When "Cod" returned to Fremantle 13 August 1945, the crew of "O-19" was waiting throw a party for their rescuers. During that celebration, the two crews learned of the Japanese surrender. To symbolize that happy moment, another symbol was added to "Cod"’s battle flag: the name "O-19" under a martini glass [] .

"Cod" sailed for home on 31 August. Arriving in New London, on 3 November after a visit to Miami, Florida, "Cod" sailed to Philadelphia for overhaul, returning to New London where she was decommissioned and placed in reserve 22 June 1946.

1951 – 1971

"Cod" was recommissioned in 1951, under the command of CAPT. Francis E. Rich, to participate in NATO anti-submarine training exercises. Her Cold War voyages took "Cod" to St. John's Newfoundland, as well as ports in Cuba and South America. During LANTFLEX '52 fleet exercise, Cod was credited with "sinking" a U.S. aircraft carrier.

"Cod" was decommissioned in 1954 and placed in reserve. In 1959 she was towed through the newly opened St. Lawrence Seaway to serve as a naval reserve training vessel in Cleveland, Ohio. The veteran submarine was an instant hit with school children who visited her on field trips. "Cod" was reclassified an Auxiliary Submarine (AGSS-224), 1 December 1962, and a Miscellaneous Unclassified Submarine, (IXSS-224), 30 June 1971. In 1971, no longer useful as a training ship, "Cod" was stricken from the Naval Vessel Register.

"Cod" is credited with sinking more than 12 enemy vessels totalling more than 37,000 tons, and damaging another 36,000 tons of enemy shipping. All seven of her war patrols were considered "successful" and "Cod" was awarded seven battle stars.

Museum ship


"Cod" is now a museum ship in Cleveland, Ohio and is maintained and operated as a memorial to the more than 3900 submariners who lost their lives during the 100 year history of the United States Navy Submarine Force. The public is invited to visit the boat daily between May 1 and September 30 each year.

"Cod" is one of the finest restored submarines on display and is the only U.S. submarine that has not had stairways and doors cut into her pressure hull for public access. Visitors to this proud ship use the same vertical ladders and hatches that were used by her crew. Cleveland can claim partial credit as "Cod"'s birthplace, since the submarine's four massive diesel engines were built by General Motors' Cleveland Diesel plant on Cleveland's west side.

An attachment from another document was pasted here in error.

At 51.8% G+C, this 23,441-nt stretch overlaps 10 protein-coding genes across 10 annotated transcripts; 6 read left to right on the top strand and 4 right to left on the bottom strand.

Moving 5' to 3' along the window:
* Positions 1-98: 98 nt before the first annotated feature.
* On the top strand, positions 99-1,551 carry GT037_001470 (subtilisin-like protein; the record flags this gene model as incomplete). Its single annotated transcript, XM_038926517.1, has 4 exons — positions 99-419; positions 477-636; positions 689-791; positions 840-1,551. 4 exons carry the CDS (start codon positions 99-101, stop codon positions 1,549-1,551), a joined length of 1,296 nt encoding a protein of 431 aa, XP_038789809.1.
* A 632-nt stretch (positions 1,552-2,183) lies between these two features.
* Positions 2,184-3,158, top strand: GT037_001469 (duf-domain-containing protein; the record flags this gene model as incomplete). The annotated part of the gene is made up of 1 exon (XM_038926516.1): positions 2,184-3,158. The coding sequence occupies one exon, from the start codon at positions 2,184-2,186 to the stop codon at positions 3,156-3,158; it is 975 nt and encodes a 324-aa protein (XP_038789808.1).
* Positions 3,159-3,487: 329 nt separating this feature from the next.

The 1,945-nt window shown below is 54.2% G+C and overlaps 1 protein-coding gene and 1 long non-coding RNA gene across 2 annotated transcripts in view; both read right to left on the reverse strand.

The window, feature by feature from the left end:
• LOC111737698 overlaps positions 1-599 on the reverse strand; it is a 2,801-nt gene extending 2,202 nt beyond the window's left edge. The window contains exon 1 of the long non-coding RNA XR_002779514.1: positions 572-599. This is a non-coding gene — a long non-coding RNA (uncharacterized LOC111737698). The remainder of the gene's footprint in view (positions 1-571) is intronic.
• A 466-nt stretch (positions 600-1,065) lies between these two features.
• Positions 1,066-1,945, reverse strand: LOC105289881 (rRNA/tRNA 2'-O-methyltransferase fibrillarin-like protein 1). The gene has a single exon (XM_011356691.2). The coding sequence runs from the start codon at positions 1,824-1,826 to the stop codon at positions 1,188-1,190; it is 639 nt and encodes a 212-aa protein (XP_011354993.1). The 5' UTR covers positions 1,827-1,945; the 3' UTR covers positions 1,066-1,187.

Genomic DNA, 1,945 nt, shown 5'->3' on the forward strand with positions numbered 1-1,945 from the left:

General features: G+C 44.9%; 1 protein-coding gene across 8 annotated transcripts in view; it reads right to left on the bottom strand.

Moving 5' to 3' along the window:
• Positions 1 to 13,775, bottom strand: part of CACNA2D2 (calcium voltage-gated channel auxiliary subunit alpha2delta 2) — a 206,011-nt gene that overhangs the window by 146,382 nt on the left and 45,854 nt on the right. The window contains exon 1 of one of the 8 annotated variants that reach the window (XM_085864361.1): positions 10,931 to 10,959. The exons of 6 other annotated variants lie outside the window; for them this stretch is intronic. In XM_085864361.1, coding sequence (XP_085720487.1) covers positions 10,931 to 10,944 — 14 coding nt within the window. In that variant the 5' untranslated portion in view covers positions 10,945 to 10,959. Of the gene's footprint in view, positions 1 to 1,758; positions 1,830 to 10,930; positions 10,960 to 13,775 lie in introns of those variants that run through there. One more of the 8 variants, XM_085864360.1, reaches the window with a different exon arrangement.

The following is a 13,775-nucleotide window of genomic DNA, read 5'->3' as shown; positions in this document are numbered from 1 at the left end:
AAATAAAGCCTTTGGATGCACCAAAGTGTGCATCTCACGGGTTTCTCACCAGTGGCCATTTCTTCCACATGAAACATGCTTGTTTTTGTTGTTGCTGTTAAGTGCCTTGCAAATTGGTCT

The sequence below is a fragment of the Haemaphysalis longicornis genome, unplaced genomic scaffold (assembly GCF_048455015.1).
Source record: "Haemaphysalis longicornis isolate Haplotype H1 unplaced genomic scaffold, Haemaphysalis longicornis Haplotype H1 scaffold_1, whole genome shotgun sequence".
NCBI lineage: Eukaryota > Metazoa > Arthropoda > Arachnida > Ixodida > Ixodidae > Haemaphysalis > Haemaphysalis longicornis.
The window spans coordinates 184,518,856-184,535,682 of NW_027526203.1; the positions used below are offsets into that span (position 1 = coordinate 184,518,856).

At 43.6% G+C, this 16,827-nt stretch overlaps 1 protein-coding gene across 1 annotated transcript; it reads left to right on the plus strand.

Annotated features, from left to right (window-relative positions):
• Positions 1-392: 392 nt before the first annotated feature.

The "Cod" memorial recently acquired two GM Cleveland Model 248 engines that had originally been used aboard another WW-II submarine, USS|Stingray|SS-186|3. The two engines will be used for parts for the restoration of "Cod"'s engines.

USS "Cod" combat statistics

*"Cod" sailed 88,254 miles during her seven patrol runs (exclusive of miles sailed to and from the USA).
*"Cod" burned 1,023,963 gallons of diesel fuel.
*Total patrol days were 415, with 108 of them submerged from dawn to dusk.
*During her seven WW-II war patrols "Cod" fired 122 torpedoes recording 39 hits.
*Her skippers claimed 10 ships sunk and 5 damaged by torpedo. This is the same average torpedo/ship sinking ratio as for all US subs during WW-II—that is, one ship sunk for every 12 torpedoes fired. In comparison, the German U-boats sank one ship for every four torpedoes fired.
*"Cod" also destroyed another five ships, 24 junks and 11 floating mines as "sunk by gun fire".
*"Cod"'s deck guns fired 117 rounds of 4 inch 50-caliber; 117 rounds of 5 inch 25-caliber, 1,404 rounds of 40 mm, 200 rounds of 20 mm, and 1,450 rounds of .50-caliber machine gun ammo.


External links

* [ USS "Cod"]
* [ USS "Cod"]
* [ USS "Cod"]
* [ USS "Cod" website]
* [ List of the men who served on the "Cod"]
* [ HNSA Web Page: USS Cod]